I’m a big fan of Ricky Gervais, and I have been since 2001 watching the original UK series ‘The Office’. Since then I’ve invested in his projects such as further TV works, his animated series, the radio shows, podcasts, stand-up and feature films. It’s clear he’s become America’s favourite comedic import, working across in the US than the UK, so I can say that I’m not a huge fan of the American produced work he writes and directs which primarily caters for the US audience.

Ricky Gervais can write funny material; he can also do emotion very well as he’s proved in the UK sitcom ‘Derek’ and even ‘The Office’ and ‘Extra’s. He also plays his characters as you’d expect from seeing David Brent in 2001 – foot in the mouth, a little cheeky, a buffoon but likeable at heart. He never changes his appearance (facial hair not included) and his accent. You know what you’re getting if Ricky Gervais stars in a film or show, no matter the country it’s made in.

Here, I found him amusing in places but overall the material wasn’t what I may have expected, but it seems he’s adapting his style for, as said before, the American audience. The jokes sometimes are watered down so everyone understands them and the gags are very generic, in fact most things in this are very generic; the bickering leads, the selfish wife, the love-lorn co-worker, the desperate boss, the silly friends. It’s the checklist of basic comedy again, each character having a very specific trait to play on. And Gervais tries to play TOO hard at the down-trodden Brit who has a thing for collecting comics and Marvel figurines and dresses underwhelmingly; is this how he feels best to portray Brits alongside the Ray Ban wearing, slick dressing, confident American portrayed by Bana?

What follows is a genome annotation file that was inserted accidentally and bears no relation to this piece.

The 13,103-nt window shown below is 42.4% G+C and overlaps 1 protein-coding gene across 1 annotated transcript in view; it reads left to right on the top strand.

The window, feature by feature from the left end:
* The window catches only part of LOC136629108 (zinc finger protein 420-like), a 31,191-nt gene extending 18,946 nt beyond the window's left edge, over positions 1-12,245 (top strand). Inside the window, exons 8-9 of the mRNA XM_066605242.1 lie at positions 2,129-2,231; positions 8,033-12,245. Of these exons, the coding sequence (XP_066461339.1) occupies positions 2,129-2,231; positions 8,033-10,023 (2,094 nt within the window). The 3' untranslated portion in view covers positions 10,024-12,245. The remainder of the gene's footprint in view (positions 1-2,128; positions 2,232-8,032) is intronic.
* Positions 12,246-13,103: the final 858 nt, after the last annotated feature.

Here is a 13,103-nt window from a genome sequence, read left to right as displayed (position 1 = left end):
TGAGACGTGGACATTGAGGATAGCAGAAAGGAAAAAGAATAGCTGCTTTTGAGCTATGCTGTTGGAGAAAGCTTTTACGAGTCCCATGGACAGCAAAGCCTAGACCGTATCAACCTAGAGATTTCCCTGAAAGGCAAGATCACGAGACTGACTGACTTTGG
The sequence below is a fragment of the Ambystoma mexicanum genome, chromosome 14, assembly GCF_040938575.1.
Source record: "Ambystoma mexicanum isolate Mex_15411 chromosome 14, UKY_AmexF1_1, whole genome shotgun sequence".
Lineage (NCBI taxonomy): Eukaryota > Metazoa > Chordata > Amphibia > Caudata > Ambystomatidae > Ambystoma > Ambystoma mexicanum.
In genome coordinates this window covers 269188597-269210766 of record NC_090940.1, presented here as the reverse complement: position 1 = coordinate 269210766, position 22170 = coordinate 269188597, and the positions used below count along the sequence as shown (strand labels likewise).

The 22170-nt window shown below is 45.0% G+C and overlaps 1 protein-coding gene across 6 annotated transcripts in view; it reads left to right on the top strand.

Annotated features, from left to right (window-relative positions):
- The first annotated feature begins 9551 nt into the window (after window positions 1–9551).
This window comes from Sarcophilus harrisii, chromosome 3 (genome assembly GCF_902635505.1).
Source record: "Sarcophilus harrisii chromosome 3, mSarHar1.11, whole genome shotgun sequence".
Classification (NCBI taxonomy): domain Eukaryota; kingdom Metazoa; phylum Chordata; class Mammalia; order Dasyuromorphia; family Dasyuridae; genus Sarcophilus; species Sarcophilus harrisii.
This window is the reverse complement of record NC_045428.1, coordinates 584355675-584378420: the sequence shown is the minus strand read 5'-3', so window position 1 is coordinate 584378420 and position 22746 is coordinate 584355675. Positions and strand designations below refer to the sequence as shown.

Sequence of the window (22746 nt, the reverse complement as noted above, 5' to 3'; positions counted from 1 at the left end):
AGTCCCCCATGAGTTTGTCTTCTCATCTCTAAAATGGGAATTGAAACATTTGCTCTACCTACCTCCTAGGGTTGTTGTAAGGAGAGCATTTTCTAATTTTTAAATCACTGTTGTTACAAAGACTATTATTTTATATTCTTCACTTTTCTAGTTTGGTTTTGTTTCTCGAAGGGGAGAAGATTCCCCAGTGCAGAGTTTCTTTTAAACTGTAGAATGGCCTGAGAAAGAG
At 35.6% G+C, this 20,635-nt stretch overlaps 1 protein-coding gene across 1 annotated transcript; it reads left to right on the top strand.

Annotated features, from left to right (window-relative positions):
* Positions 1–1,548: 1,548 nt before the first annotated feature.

The story is fun enough, working more when we actually get to it and have Bana – a strange arrogance to him that comes across as pathetic to his character rather than charismatic – and Gervais up against it creating a fictional war-torn Ecuador in a dark room using radio equipment and sound effects. From this, it’s a case of them trying to find a way to repair their wrongs when the whole country unites to raise funds to bring them home when they are “kidnapped” and held hostage, just so they don’t have to report back to their boss.

The resolution to all this is a little rushed for me; it’s funny in places, yes, but not Gervais style funny. It’s just…mild comedy funny. It all wraps up in about 15 minutes and just too easy to really buy. It’s as if Gervais finally realised he was running out of time to wrap up the story with a satisfying ending and so knocked out a basic finale where everything comes together quickly and we are supposed to accept it. Done.

Featuring a slew of American comedy talent, Gervais directs them well, but as a fan for 15 years, I don’t feel this is his strength comedy wise. Maybe he’s growing up (finally) and trying to deliver more safe forms of entertainment to the masses, being that this is a Netflix exclusive, and he knows America don’t “get” his David Brent routine. While over here in August we are getting a David Brent movie, full of the gags and quips we are used to seeing form the “British” Gervais.

The “American” Gervais doesn’t amuse me very much, and while I will continue to support his work, it’s not something I look forward too eagerly if this generic comedy is anything to go by.